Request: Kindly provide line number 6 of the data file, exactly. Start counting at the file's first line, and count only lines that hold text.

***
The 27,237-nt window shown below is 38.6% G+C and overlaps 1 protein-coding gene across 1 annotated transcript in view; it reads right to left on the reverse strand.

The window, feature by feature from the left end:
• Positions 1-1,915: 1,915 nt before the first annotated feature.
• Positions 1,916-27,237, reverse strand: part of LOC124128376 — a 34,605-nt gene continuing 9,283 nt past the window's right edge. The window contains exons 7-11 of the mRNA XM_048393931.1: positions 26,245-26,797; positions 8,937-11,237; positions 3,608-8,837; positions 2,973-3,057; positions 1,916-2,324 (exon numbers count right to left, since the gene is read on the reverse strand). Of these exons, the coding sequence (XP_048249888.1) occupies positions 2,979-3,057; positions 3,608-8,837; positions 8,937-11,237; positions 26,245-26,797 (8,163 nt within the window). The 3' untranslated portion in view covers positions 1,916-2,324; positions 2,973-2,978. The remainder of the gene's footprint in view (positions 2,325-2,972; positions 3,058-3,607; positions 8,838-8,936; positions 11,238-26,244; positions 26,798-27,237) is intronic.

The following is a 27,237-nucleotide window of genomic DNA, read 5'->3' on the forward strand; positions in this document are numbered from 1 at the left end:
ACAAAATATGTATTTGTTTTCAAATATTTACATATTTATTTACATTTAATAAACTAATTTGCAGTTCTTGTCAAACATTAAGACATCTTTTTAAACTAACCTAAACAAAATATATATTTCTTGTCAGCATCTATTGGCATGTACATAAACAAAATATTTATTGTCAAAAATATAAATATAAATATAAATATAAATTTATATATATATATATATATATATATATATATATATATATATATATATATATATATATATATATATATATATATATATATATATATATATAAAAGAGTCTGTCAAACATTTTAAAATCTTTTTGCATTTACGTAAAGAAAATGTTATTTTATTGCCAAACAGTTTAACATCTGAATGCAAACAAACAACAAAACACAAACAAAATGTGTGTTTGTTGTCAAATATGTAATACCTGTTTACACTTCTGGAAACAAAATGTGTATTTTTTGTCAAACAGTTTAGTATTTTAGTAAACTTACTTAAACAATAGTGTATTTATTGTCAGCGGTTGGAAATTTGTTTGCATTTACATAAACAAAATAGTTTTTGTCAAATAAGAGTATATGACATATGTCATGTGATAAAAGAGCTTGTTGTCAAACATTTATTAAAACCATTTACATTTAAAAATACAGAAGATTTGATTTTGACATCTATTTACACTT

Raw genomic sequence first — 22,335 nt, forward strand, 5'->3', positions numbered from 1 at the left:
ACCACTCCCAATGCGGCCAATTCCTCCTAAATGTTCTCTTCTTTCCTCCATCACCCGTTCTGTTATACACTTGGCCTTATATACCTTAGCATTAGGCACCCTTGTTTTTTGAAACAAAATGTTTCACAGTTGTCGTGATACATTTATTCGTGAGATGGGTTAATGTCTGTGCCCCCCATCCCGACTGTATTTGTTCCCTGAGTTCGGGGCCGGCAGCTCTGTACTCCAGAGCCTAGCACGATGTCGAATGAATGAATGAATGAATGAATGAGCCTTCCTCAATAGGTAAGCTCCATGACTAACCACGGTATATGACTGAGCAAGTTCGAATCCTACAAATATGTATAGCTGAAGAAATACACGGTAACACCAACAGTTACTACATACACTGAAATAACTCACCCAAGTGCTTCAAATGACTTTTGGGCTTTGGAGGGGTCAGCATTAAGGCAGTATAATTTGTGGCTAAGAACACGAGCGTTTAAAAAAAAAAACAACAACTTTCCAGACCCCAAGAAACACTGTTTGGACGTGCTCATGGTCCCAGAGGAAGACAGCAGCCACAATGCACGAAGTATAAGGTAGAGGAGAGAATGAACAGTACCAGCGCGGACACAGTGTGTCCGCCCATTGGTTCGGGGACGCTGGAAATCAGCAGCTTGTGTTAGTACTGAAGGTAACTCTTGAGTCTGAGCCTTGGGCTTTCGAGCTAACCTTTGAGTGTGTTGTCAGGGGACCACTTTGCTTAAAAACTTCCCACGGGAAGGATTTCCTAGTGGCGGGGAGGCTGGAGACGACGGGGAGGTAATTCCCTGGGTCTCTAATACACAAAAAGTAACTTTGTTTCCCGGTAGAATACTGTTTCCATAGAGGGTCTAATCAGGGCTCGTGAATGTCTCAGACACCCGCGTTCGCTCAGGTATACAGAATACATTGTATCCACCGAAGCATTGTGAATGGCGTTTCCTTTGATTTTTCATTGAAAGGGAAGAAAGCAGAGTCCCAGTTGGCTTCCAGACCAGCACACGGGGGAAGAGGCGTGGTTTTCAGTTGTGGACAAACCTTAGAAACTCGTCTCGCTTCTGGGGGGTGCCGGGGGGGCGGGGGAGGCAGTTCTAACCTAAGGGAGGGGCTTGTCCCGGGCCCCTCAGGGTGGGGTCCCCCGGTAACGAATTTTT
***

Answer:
ACAAAATATGTATTTGTTTTCAAATATTTACATATTTATTTACATTTAATAAACTAATTTGCAGTTCTTGTCAAACATTAAGACATCTTTTTAAACTAACCTAAACAAAATATATATTTCTTGTCAGCATCTATTGGCATGTACATAAACAAAATATTTATTGTCAAAAATATAAATATAAATATAAATATAAATTTATATATATATATATATATATATATATATATATATATATATATATATATATATATATATATATATATATATATATATATATATATATATAAAAGAGTCTGTCAAACATTTTAAAATCTTTTTGCATTTACGTAAAGAAAATGTTATTTTATTGCCAAACAGTTTAACATCTGAATGCAAACAAACAACAAAACACAAACAAAATGTGTGTTTGTTGTCAAATATGTAATACCTGTTTACACTTCTGGAAACAAAATGTGTATTTTTTGTCAAACAGTTTAGTATTTTAGTAAACTTACTTAAACAATAGTGTATTTATTGTCAGCGGTTGGAAATTTGTTTGCATTTACATAAACAAAATAGTTTTTGTCAAATAAGAGTATATGACATATGTCATGTGATAAAAGAGCTTGTTGTCAAACATTTATTAAAACCATTTACATTTAAAAATACAGAAGATTTGATTTTGACATCTATTTACACTT